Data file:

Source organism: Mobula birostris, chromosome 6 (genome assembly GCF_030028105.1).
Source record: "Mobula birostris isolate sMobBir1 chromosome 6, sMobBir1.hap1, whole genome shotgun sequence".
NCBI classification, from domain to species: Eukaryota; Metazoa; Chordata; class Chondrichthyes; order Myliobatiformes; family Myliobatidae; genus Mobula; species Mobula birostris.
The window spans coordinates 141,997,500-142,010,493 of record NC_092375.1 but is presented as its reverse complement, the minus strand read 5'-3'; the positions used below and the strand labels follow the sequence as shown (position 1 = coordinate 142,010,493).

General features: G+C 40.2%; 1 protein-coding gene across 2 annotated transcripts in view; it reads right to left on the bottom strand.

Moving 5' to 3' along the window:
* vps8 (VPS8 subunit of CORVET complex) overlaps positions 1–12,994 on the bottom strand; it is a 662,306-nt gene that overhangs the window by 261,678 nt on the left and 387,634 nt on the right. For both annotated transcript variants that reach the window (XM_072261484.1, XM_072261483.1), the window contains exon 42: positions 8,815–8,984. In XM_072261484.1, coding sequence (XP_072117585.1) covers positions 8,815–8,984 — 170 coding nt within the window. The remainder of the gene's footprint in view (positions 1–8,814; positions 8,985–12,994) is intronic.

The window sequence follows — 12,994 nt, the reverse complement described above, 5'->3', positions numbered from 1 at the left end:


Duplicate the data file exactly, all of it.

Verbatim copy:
Source organism: Mobula birostris, chromosome 6 (genome assembly GCF_030028105.1).
Source record: "Mobula birostris isolate sMobBir1 chromosome 6, sMobBir1.hap1, whole genome shotgun sequence".
NCBI classification, from domain to species: Eukaryota; Metazoa; Chordata; class Chondrichthyes; order Myliobatiformes; family Myliobatidae; genus Mobula; species Mobula birostris.
The window spans coordinates 141,997,500-142,010,493 of record NC_092375.1 but is presented as its reverse complement, the minus strand read 5'-3'; the positions used below and the strand labels follow the sequence as shown (position 1 = coordinate 142,010,493).

General features: G+C 40.2%; 1 protein-coding gene across 2 annotated transcripts in view; it reads right to left on the bottom strand.

Moving 5' to 3' along the window:
* vps8 (VPS8 subunit of CORVET complex) overlaps positions 1–12,994 on the bottom strand; it is a 662,306-nt gene that overhangs the window by 261,678 nt on the left and 387,634 nt on the right. For both annotated transcript variants that reach the window (XM_072261484.1, XM_072261483.1), the window contains exon 42: positions 8,815–8,984. In XM_072261484.1, coding sequence (XP_072117585.1) covers positions 8,815–8,984 — 170 coding nt within the window. The remainder of the gene's footprint in view (positions 1–8,814; positions 8,985–12,994) is intronic.

The window sequence follows — 12,994 nt, the reverse complement described above, 5'->3', positions numbered from 1 at the left end: